Final fish of the fiesta

January 5, 2013 § Leave a comment

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(Editor’s note: please forgive formatting issues. I just upgraded my OS and it doesn’t seem to like wordpress.)
I know it sounds crazy, but walking the dogs on a sunny 23° morning, compared to a 1° morning, makes a significant difference (at least to me). It was enough to put a skip in this young man’s step. Unfortunately I threw my back out while skipping. I guess that’s why God gave us canes.
Well, we’ve reached the end of the run here my friends, our seventh fish of the feast. Stretching seven fishes over more than a week is much easier than preparing them all in one evening. It gave me plenty of time to think about the preparation and ingredients, not to mention writing about each one. But there is something very special about doing the Feast on Christmas Eve. So I hope we can do that with friends in the not-too-distant future. But until then, the Week of Seven Fishes will have to do.
Full disclosure, my seventh fish did not turn out as well as I had hoped. As in a traditional Feast, I wanted to end by serving a fish. I found some local halibut at one of our fish markets, and thought it would be the perfect way to cap off the Feast. It was a beautiful piece of fish, now what to do with it.
I wanted a fairly simple preparation, and I wanted to accompany the fish with a caponata. There are many variations on caponata, but the constant is the mixture of cooked vegetables with olives, tomatoes, capers, and herbs. It reminds me a bit of puttanesca, but perhaps not as saucy. I made my caponata with canned artichokes (in water, not oil). I also had a little tomato sauce left in the fridge so preparation was easy. Please note: the recipe for caponata below makes more than you need for two pieces of fish. If you like to snack on straight caponata (like I do) or want some extra for another dish, then make the amount below. If not, cut the amounts by half.
I was disappointed with my preparation of the halibut. At first I thought to roast it, but then I changed my mind and decide to pan fry it. I should have gone with my first thought. While I think the fish can be pan-fried, I should have finished it in a hot oven. Halibut is best cooked all the way through, unlike tuna which is at its best when it’s rare in the middle.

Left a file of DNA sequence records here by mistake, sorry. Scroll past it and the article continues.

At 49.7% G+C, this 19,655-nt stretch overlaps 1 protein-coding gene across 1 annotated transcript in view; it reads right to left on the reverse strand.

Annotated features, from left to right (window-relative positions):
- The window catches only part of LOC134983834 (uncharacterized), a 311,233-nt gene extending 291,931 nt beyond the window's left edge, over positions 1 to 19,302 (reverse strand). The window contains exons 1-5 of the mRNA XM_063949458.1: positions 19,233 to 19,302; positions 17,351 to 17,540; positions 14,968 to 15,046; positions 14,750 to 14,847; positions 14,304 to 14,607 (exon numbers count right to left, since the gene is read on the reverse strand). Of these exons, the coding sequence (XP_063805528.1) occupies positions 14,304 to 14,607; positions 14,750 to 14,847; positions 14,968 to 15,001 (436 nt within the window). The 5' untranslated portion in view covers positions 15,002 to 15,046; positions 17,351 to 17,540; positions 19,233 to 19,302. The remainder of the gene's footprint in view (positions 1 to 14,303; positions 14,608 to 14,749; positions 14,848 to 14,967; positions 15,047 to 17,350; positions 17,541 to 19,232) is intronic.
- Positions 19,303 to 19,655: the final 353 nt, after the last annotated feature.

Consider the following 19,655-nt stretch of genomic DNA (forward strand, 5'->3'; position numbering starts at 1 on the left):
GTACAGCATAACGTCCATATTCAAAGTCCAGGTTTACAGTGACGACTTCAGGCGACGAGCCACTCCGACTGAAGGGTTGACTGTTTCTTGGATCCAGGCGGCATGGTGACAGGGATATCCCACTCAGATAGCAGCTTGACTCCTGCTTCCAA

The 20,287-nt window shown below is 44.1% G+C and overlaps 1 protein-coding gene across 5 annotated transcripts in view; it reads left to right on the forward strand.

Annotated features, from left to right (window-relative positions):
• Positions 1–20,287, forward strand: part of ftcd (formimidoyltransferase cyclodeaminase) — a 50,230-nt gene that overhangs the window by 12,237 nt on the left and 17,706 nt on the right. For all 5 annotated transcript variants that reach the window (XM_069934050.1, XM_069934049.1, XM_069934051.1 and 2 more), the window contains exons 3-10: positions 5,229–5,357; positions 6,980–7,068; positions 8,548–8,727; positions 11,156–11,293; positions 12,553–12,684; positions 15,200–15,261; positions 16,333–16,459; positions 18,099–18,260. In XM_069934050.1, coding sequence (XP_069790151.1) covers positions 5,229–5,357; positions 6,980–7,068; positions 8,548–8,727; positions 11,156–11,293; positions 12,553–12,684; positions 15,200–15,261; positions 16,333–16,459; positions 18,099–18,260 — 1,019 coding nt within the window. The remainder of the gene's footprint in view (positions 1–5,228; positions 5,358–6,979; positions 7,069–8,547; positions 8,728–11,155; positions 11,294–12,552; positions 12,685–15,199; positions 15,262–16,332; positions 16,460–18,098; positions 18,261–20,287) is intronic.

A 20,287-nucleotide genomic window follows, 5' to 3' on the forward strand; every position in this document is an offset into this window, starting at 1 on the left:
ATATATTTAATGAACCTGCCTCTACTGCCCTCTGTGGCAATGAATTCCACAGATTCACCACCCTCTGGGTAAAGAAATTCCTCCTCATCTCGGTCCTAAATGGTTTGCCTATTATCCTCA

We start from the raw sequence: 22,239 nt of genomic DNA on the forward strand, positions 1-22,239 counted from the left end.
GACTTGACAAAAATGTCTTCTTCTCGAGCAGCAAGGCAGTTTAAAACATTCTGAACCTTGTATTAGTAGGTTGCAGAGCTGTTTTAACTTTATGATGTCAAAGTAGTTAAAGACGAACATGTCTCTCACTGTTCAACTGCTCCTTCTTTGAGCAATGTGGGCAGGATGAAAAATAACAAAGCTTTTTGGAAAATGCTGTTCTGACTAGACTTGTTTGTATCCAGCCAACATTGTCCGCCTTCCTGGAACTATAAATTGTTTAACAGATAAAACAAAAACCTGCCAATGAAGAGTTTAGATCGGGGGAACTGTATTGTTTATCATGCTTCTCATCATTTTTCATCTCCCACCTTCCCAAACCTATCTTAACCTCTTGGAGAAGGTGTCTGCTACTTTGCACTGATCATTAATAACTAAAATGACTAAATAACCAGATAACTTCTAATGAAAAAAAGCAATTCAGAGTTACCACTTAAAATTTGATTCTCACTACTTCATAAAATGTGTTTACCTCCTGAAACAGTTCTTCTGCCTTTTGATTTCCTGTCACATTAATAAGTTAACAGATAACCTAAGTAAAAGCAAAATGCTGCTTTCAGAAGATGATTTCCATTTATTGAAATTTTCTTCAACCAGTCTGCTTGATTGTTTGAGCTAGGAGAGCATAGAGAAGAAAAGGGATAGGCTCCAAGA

But it wasn’t a complete loss. (Editor’s note: it wasn’t a loss at all. It was delicious.) I cut the filet into smaller pieces and cooked a bit longer in the pan, and it turned out to be a nice dinner. I served it with pan-fried potatoes and roasted carrots with oil and balsamic.
I’ve enjoyed my run here. I think you’ll hear more from me on the blog. One of the local fishermen has promised to get me some scallops with roe intact, and Maine shrimp season starts at the end of the month. So I see more recipes and irreverent commentary coming from yours truly.
Until next time.
Pan-Fried Halibut with Artichoke Caponata
Inspired by: Grilled Fish with Artichoke Caponata, Food and Wine
Serves 2
3 T olive oil
½ celery rib, diced
½ cup chopped yellow onion
1 garlic clove, thinly sliced
½ cup prepared tomato sauce
¼ cup dry white wine (or dry vermouth)
2 T white wine vinegar
2-3 canned artichoke hearts, drained and chopped
6-8 pitted green or black olives, chopped
2 T toasted pine nuts
1 t sugar
1 T small capers, drained
Salt and pepper, to taste
3 T parsley
1 12 oz. Halibut filet or other firm white fish
Toast pine nuts in a dry pan until they just start turning light brown. Set aside.
Heat about 1 T olive oil in skillet over medium heat. Add celery and onion cook until softened, about 5-7 minutes. Add the garlic and artichoke hearts and cook another 2-3 minutes. Add tomato sauce, wine, vinegar, olives, pine nuts, sugar, and capers. Taste and season with salt and pepper as needed. Go easy on the salt due to the olives and capers. Simmer until the vegetables are tender and the liquid is reduced, about 8 minutes. Stir in half the parsley and let cool. (You can place caponata in a bowl and microwave before serving if you want it hot.)
Preheat oven to 375. Place the remaining parsley in small bowl with salt and pepper. Add about 2 T oil, combine, and rub over your fish. Heat an oven-safe sauté pan over medium heat. Add a small amount of oil and place fish in pan, flesh side down. Cook about five minutes. Turn fish over and place in the hot oven for about 5-7 minutes (if fish is thick, increase cooking time about 2 minutes). To test for doneness, remove fish from oven and slide knife into fish. If it goes through fish with no resistance at all, it is ready.
Place fish under broiler for a minute or two to brown the top if desired. Plate fish, top with caponata, and drizzle with olive oil.
Eat.
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